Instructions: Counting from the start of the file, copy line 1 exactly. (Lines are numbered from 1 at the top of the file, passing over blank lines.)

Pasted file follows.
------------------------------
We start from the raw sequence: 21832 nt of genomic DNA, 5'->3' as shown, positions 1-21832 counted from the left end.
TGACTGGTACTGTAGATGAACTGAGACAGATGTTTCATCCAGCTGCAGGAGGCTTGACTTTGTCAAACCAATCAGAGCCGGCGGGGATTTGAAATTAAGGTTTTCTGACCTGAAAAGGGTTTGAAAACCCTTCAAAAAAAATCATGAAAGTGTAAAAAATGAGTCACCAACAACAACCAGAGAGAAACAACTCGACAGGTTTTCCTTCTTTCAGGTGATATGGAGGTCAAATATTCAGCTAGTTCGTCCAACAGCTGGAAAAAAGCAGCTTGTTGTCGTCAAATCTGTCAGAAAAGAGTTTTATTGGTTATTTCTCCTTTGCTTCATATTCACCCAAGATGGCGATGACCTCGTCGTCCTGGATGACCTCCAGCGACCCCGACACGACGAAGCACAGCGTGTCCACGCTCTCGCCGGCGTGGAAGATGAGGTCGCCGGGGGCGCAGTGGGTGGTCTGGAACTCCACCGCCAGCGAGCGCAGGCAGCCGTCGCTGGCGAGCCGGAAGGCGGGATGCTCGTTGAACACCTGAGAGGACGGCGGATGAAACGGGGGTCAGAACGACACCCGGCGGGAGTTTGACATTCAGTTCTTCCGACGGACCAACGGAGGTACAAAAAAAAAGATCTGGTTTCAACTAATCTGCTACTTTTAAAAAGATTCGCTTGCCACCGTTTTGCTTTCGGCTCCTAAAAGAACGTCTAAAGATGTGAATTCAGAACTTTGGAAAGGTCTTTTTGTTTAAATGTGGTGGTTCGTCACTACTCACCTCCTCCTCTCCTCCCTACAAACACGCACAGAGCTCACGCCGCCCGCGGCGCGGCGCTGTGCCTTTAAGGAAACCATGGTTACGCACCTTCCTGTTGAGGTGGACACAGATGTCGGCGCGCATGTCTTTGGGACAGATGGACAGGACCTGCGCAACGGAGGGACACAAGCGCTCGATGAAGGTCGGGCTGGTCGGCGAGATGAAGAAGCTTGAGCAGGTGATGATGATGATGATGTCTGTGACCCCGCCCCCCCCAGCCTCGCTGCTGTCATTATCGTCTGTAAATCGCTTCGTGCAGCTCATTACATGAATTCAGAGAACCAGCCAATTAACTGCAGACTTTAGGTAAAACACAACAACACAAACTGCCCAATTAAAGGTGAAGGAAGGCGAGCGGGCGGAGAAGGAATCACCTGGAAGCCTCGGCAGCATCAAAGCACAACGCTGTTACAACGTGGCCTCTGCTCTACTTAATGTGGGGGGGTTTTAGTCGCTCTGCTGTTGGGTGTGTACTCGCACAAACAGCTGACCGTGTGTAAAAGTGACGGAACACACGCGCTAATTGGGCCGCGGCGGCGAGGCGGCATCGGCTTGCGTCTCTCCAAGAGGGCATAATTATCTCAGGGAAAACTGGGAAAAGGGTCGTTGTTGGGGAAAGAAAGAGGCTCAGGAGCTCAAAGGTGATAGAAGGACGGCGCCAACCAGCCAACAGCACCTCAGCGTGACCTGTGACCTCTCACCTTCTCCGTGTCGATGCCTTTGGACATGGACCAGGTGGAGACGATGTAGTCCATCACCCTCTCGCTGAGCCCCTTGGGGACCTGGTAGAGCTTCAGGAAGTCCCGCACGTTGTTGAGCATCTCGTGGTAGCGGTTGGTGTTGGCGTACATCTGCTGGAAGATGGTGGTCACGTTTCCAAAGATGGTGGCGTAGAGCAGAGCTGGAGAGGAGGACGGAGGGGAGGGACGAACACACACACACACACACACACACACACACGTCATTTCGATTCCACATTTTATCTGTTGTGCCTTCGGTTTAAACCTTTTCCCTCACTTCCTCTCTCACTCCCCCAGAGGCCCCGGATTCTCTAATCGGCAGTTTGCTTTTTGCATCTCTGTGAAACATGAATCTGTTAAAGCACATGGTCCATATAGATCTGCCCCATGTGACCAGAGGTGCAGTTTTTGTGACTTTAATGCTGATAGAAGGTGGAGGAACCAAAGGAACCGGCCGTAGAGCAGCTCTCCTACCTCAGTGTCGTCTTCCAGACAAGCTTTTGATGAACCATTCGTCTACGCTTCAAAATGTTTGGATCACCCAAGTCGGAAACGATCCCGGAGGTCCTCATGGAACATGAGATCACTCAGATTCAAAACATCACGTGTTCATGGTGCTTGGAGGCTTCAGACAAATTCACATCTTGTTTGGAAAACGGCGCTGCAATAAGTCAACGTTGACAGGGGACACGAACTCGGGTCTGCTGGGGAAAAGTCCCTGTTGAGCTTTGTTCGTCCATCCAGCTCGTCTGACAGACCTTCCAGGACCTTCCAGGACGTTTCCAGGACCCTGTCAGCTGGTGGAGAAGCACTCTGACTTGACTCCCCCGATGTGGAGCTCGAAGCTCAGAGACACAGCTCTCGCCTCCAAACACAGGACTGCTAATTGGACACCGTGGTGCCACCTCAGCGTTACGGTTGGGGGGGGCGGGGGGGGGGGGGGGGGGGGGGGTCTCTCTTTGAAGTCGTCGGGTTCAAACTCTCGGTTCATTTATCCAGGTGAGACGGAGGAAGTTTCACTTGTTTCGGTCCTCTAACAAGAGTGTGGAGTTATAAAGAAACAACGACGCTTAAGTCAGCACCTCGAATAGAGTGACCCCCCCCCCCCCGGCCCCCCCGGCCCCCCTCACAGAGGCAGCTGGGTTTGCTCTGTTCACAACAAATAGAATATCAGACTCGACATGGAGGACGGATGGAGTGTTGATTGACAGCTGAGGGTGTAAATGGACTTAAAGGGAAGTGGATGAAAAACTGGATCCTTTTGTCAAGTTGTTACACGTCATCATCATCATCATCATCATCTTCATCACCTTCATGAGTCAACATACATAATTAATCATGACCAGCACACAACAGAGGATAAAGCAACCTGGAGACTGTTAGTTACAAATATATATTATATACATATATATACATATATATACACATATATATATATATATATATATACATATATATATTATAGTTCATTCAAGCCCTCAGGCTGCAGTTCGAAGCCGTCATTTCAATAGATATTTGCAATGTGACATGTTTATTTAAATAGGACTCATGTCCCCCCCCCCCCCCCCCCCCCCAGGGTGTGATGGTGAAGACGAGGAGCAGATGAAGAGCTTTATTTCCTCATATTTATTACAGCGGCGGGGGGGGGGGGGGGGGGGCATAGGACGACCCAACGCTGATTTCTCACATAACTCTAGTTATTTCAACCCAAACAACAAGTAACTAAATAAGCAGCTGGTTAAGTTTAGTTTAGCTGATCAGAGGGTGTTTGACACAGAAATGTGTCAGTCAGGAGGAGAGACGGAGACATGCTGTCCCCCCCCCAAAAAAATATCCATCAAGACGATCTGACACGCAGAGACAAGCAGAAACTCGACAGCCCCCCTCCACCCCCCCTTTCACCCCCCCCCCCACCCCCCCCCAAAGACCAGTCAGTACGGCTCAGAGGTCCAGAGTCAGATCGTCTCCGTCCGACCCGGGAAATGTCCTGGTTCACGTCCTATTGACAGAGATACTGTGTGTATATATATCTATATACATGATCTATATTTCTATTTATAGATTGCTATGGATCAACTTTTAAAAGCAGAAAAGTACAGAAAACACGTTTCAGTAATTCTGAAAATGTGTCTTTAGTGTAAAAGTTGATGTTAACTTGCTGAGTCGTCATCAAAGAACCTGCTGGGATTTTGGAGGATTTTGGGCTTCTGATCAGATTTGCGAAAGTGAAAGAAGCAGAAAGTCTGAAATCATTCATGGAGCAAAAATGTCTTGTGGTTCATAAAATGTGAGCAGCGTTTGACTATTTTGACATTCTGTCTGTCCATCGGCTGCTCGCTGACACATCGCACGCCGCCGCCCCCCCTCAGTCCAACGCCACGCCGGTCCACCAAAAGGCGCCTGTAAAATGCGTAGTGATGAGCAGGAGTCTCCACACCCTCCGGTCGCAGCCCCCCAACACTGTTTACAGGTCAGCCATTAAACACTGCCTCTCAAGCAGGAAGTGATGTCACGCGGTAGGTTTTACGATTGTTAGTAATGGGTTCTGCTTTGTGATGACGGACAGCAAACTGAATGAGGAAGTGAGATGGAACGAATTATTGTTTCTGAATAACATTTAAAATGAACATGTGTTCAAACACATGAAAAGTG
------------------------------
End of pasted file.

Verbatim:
We start from the raw sequence: 21832 nt of genomic DNA, 5'->3' as shown, positions 1-21832 counted from the left end.